From England to Europe, Africa to South America, these stories by prizewinning writer Graham Mort explore relationships: father and child; man and wife; man and his environment. A rising star of winemaking understands his terroir, but oversteps the boundaries; a father taking his son on a day out is placed in unexpectedly terrifying circumstances; an aid worker in Uganda finds himself treading in his father’s footsteps. Sensitively told and beautifully written, Mort brings fresh perspectives to our place in the world around us.
His previous collection, Touch, won the Edge Hill Short Story Prize in 2011.
Coming in March is the release of Seren New Welsh Short Stories. Including work from some of the best contemporary Welsh writers such as Stevie Davies, Cynan Jones and Trezza Azzopardi, the collection is edited by Francesca Rhydderch, whose story ‘The Taxidermist’s Daughter’ was shortlisted for the 2014 BBC National Short Story Award, and Seren’s own fiction editor, Penny Thomas.
In June we will be welcoming the release of Limestone Man, the latest novel from prizewinning author Robert Minhinnick. A meditation on age and opportunity, it is the follow up to the 2007 Ondaatje shortlisted novel, Sea Holly.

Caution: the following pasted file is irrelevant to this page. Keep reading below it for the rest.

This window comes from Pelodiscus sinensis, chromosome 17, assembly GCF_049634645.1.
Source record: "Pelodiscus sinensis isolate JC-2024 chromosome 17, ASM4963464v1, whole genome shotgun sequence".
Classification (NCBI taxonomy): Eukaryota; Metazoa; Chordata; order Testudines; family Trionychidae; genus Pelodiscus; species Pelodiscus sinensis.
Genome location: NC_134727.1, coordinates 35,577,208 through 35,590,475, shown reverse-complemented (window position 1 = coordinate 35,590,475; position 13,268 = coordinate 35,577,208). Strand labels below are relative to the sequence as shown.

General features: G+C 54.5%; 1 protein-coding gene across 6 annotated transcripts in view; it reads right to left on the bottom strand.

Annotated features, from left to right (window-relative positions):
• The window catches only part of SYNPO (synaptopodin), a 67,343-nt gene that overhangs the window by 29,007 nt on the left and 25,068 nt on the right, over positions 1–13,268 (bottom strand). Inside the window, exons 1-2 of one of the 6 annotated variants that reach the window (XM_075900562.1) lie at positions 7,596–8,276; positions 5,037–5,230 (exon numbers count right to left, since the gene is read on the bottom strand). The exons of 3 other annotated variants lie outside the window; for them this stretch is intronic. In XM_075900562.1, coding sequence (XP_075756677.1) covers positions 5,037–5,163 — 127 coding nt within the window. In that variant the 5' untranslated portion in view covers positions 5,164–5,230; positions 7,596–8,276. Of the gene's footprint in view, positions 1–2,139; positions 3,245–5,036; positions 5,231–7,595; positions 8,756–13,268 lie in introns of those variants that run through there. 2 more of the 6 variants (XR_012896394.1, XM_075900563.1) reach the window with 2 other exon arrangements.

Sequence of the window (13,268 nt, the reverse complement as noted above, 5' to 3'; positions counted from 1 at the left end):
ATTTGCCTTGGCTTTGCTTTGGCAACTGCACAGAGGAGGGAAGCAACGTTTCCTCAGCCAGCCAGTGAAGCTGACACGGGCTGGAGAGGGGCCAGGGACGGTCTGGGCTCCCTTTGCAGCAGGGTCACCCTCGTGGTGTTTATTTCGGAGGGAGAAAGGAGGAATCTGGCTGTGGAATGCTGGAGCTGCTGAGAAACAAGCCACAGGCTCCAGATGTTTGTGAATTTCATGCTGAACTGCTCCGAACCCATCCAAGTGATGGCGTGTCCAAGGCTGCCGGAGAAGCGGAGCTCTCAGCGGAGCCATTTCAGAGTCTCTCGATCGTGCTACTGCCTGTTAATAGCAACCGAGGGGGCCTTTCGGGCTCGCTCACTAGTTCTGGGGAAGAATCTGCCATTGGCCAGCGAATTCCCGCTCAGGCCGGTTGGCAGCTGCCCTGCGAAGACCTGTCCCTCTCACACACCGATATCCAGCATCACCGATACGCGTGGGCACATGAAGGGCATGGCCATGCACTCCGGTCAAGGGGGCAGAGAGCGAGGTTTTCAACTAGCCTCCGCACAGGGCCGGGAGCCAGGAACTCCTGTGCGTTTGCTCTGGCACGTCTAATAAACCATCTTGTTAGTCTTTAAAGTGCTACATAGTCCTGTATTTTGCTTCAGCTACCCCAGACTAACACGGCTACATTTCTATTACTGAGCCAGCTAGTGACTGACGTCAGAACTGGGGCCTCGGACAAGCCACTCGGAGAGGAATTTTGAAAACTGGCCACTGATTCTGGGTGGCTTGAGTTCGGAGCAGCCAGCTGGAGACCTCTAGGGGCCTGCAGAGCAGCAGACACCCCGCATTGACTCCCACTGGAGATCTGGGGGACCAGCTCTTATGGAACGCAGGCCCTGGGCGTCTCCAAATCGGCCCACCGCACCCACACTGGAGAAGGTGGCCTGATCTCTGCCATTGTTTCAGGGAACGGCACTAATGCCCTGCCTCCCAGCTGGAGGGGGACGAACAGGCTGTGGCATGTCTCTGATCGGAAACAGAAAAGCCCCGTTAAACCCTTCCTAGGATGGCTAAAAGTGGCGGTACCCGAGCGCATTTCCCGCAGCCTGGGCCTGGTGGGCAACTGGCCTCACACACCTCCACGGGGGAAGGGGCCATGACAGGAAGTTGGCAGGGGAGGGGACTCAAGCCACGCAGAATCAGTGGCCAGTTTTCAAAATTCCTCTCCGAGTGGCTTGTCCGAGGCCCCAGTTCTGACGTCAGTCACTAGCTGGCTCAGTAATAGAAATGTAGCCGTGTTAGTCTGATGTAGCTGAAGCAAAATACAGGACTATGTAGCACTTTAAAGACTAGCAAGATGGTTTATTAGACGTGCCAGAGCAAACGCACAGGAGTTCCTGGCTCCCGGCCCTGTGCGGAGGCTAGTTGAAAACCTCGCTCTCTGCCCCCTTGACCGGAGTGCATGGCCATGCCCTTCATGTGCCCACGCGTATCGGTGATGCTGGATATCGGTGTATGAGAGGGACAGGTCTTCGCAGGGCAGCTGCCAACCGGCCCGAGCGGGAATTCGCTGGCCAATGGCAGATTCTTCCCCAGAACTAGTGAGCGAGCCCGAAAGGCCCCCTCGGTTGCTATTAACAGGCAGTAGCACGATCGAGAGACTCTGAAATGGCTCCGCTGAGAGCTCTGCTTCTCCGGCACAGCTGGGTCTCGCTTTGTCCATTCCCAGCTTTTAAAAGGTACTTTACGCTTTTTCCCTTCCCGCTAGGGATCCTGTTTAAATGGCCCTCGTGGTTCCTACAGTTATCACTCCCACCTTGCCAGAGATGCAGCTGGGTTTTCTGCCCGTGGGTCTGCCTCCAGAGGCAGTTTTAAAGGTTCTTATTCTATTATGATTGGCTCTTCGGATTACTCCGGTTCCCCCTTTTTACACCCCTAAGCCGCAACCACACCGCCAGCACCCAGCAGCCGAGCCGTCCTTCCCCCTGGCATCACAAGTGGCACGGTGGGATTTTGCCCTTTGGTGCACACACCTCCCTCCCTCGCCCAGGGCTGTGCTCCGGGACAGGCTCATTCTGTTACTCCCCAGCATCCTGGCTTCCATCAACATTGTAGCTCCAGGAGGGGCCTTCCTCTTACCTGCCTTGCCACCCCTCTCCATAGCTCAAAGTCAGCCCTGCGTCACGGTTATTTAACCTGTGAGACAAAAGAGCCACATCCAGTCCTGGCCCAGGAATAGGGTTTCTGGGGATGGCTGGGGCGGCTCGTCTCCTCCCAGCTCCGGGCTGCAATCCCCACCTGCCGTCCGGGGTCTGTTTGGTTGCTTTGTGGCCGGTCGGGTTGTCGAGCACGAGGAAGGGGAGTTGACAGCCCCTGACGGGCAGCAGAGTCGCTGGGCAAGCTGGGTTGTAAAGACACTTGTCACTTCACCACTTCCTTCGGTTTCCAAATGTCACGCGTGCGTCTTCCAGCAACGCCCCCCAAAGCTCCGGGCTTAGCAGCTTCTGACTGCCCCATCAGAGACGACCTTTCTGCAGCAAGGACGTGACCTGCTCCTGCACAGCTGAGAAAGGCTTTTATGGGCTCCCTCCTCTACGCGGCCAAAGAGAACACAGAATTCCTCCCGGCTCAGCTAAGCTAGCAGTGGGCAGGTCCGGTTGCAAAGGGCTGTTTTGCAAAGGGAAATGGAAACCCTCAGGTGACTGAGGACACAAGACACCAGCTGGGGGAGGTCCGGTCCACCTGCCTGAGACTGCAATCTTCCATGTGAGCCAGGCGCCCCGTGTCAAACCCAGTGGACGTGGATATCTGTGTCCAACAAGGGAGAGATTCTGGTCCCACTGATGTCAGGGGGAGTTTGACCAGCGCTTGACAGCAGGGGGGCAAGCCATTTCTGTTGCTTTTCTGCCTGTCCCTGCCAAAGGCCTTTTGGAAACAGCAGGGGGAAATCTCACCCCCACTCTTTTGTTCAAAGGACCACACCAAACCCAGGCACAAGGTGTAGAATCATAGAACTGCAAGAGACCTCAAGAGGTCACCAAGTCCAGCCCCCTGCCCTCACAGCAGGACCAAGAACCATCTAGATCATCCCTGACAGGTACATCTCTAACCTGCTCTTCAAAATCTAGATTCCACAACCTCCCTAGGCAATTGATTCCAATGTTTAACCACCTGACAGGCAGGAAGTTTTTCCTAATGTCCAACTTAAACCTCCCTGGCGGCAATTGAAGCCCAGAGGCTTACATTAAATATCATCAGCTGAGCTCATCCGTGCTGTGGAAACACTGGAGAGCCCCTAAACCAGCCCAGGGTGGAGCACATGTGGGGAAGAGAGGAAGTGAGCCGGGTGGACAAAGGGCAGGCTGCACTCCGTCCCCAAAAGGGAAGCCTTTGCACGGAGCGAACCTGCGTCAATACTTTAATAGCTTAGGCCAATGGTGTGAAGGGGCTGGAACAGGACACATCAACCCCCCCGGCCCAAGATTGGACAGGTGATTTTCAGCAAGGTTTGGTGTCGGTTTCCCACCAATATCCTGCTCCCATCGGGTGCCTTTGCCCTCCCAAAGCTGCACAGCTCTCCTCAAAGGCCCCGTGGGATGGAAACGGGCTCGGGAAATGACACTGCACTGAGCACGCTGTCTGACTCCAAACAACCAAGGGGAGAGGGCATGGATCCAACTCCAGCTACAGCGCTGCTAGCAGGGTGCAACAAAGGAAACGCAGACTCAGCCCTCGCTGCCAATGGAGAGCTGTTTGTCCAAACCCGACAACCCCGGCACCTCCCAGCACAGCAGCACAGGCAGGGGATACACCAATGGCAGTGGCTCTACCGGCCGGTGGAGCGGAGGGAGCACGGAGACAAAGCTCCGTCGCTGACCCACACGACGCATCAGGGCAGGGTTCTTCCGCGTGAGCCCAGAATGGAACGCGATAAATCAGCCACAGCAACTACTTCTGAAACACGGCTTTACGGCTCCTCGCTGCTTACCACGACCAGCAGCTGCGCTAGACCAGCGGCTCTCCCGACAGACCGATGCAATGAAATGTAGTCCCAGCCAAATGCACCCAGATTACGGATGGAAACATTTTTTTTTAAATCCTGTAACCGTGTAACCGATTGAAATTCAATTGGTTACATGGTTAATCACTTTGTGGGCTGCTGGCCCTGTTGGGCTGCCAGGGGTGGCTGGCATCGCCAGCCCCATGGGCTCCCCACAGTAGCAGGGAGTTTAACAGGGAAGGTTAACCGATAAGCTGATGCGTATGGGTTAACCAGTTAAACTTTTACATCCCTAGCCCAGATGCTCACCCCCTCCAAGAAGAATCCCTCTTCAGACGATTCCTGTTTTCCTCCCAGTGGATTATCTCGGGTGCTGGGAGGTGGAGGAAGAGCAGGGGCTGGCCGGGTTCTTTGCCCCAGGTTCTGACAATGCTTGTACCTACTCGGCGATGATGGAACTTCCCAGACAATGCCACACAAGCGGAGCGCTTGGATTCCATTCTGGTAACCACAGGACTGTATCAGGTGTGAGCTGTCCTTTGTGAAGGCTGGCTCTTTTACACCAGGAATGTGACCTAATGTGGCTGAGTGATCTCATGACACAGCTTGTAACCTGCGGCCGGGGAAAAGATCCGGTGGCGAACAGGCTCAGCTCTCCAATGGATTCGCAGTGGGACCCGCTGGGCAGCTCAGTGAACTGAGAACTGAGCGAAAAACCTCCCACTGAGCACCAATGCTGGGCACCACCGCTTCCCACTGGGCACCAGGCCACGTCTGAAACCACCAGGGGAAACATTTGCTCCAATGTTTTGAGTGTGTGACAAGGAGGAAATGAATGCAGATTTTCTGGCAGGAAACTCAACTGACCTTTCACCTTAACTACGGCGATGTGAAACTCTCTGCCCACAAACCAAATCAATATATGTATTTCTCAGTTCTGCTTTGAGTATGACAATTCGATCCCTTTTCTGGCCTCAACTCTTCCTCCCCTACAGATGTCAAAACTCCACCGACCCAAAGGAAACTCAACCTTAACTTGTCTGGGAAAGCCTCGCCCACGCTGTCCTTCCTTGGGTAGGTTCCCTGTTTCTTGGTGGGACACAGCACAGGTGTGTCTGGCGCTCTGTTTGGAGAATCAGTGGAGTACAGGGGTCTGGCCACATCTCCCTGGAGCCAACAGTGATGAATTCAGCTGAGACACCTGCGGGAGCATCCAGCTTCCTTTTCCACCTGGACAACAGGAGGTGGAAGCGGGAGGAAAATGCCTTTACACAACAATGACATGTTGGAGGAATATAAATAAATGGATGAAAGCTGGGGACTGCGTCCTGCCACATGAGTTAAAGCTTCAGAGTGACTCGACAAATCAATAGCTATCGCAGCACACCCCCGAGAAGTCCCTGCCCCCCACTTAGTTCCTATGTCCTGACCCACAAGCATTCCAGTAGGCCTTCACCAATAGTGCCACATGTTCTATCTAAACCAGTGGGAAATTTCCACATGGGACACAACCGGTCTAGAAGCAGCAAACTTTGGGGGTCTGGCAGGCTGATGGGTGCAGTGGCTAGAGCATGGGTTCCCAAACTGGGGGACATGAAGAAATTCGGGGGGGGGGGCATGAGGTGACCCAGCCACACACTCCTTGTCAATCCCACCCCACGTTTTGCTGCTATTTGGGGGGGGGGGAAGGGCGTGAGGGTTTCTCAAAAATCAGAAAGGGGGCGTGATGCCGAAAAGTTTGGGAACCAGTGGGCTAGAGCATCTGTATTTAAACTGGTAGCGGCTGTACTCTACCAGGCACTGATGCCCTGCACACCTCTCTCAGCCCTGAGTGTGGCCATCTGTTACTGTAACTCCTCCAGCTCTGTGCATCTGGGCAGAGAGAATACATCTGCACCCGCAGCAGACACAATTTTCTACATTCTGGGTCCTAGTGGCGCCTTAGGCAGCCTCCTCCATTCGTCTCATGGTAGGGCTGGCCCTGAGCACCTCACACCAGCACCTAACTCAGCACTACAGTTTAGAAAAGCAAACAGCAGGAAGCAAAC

Murder at the Star
1921. In the mining town of Garnant, in South Wales, God-fearing, partially deaf shopkeeper Thomas Thomas was brutally murdered: stabbed, slashed and battered by his assailant. His safe is empty, the town is aghast. Scotland Yard are stumped. A number of suspects are identified but released. Who killed Thomas Thomas? For ninety years Thomas’s death remained a mystery, until journalist Steve Adams solved the case in Murder at the Star.
If your taste leans more towards the pastoral and the poignant then look out for Phil Cope’s Holy Wells: Scotland, coming in April, and Richard Collins’s The Road to Zagora, coming in May. Cope explores the beautiful, sacred wells of Scotland, while Collins’s memoirs, compassionate, funny and unmistakably human, tell of his inspiring travels after being diagnosed with Parkinsons Disease in 2006.
How long does an attachment to a place or a culture last? Having lived more of her life outside Israel than in it Jasmine Donahaye questioned her relationship with the country and its people. The result was an uncovering of a piece of Israel’s hidden history, and of her family’s story. Revelations of the part her forebears played in the newly created Israel reveals unsettling knowledge about kibbutzim and land clearances. Challenged by this new and unwanted information, Donahaye’s notion of history and her understanding of Israel, of her grandparents and of her identity is completely transformed. Losing Israel is a moving and honest account which spans travel writing, nature writing and memoir. Through the author’s personal situation it explores the powerful and competing attachments that people feel about their country and its history.